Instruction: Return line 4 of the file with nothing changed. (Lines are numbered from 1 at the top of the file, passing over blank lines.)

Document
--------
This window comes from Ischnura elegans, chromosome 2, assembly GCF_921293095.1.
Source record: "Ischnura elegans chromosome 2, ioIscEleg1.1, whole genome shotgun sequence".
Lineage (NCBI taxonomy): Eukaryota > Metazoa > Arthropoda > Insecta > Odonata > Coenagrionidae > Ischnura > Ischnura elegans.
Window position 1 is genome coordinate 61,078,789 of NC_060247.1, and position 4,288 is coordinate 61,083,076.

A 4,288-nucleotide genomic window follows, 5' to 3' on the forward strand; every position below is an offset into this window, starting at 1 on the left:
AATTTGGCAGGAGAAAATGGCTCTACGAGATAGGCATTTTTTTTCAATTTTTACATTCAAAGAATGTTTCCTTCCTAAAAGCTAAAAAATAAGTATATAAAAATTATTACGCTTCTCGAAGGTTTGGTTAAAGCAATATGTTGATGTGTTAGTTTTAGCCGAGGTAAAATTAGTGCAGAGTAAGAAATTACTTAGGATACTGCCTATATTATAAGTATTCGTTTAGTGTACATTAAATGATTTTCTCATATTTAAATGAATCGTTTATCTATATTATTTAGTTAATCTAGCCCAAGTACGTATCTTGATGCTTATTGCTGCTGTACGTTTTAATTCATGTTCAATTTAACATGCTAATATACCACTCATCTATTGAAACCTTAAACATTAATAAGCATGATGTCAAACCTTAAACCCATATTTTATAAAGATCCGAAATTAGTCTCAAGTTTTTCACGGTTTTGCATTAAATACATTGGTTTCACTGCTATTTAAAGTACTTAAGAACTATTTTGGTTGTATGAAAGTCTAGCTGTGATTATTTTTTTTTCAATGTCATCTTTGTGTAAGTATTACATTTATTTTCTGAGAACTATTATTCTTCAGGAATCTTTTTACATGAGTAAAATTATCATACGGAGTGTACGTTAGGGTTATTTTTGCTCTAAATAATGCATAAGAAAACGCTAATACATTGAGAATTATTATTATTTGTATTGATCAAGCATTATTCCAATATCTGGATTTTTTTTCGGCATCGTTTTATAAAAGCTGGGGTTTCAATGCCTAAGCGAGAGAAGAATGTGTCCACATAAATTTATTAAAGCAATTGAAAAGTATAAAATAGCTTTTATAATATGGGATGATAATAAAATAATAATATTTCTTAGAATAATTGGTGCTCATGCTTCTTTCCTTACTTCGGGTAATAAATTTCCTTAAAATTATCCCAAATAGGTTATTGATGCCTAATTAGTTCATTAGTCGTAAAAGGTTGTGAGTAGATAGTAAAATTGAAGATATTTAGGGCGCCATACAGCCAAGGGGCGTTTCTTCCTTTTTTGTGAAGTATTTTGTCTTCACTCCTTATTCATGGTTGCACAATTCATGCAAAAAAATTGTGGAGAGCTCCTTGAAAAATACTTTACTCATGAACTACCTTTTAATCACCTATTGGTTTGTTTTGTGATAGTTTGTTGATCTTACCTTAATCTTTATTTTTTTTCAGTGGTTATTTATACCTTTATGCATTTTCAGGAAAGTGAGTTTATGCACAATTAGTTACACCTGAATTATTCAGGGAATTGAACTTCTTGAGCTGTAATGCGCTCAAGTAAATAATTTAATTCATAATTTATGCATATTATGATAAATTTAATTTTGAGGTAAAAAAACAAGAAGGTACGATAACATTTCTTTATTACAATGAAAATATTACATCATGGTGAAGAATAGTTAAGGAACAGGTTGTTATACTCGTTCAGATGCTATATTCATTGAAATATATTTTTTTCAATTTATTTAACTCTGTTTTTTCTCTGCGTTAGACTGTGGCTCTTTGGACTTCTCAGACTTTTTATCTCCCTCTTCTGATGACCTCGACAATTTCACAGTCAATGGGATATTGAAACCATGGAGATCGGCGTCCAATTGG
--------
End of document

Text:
Window position 1 is genome coordinate 61,078,789 of NC_060247.1, and position 4,288 is coordinate 61,083,076.